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Travis Sky Ingersoll, PH.D., MSW, M.ED.

Social Work & Sexual Health Education/Consulting/Research

After earning a Doctorate of Philosophy in Human Sexuality, and two Master’s degrees, one in Social Work and the other in Education, I have gained over a decade of experience providing anti-racism, anti-bigotry, and sexuality education.

As an educator and researcher, I consider it vitally important to weave sexual health information into every class I teach, from social policy to race relations. My course “Sexuality Concepts for Social Workers” focuses on training social work students to be competent and comfortable addressing the sexual health concerns of their clients through a trauma-sensitive lens.

Outside of my role as a college professor, I have guest-lectured and facilitated interactive workshops on a variety of topics, in person, online, and through distance-learning technologies, both domestically and internationally. My presentations have educated groups about teaching sensitive topics, race-relations, cross-cultural sexuality, sexual health, sexuality throughout the lifespan, sexually transmitted infections, sexual orientation, intimate relationship violence, media’s role in the promotion of sexual violence among men, trans-realities and the gender spectrum, how to utilize the Fear of Intimacy Scale in clinical settings, clinical social work skills, and recognizing the myriad opportunities for producing sexuality scholarship.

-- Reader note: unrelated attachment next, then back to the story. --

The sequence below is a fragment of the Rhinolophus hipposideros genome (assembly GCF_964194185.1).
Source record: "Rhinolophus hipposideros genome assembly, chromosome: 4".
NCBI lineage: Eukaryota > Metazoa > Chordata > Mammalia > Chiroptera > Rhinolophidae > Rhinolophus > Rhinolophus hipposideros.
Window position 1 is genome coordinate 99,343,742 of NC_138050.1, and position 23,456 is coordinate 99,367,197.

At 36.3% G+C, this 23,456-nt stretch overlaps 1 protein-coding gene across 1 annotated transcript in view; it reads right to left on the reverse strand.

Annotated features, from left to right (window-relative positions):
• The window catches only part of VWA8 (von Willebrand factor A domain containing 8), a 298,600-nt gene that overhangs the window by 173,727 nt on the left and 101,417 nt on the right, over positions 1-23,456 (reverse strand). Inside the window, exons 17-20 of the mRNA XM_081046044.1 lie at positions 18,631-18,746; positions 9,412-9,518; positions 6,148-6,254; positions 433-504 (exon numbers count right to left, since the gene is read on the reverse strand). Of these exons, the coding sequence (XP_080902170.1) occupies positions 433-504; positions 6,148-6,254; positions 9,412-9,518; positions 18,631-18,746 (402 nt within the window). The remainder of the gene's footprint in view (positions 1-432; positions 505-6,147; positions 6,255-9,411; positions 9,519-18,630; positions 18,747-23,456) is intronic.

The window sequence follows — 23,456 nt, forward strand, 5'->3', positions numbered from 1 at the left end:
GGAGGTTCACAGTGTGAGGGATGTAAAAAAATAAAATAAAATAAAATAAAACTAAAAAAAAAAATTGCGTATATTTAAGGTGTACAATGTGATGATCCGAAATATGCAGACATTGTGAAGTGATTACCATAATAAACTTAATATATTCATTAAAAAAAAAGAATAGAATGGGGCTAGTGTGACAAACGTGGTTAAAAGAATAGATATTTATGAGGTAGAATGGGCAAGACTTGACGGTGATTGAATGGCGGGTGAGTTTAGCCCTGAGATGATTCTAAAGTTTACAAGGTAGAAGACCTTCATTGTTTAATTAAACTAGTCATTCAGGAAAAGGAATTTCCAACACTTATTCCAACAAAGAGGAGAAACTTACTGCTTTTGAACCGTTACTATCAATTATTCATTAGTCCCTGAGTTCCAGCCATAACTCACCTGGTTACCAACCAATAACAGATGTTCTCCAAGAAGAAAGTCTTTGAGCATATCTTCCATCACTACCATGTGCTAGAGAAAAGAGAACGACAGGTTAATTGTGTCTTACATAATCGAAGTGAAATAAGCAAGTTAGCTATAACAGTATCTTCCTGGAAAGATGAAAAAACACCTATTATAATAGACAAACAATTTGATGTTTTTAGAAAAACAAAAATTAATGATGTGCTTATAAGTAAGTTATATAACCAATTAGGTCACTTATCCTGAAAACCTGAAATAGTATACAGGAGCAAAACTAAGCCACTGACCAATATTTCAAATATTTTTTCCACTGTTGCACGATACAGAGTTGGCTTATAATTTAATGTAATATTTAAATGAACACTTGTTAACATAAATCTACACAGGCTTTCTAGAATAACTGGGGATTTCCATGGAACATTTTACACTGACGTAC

My research publications include international studies examining the fear of intimacy, sexual anxiety, gender roles, implementing clinical interventions to residents of elderly communities, the creation of psychometric scales that can be utilized in multiple languages and cultures, as well as book chapters on intimacy in older adulthood and civic engagement. Some of my current research projects include an exploration of the fear of intimacy related to human diversity, and collaborative cross-cultural projects focusing on investigating connections between body image, eating disorders, fear of intimacy and sexual anxiety among U.S. and Chinese college students.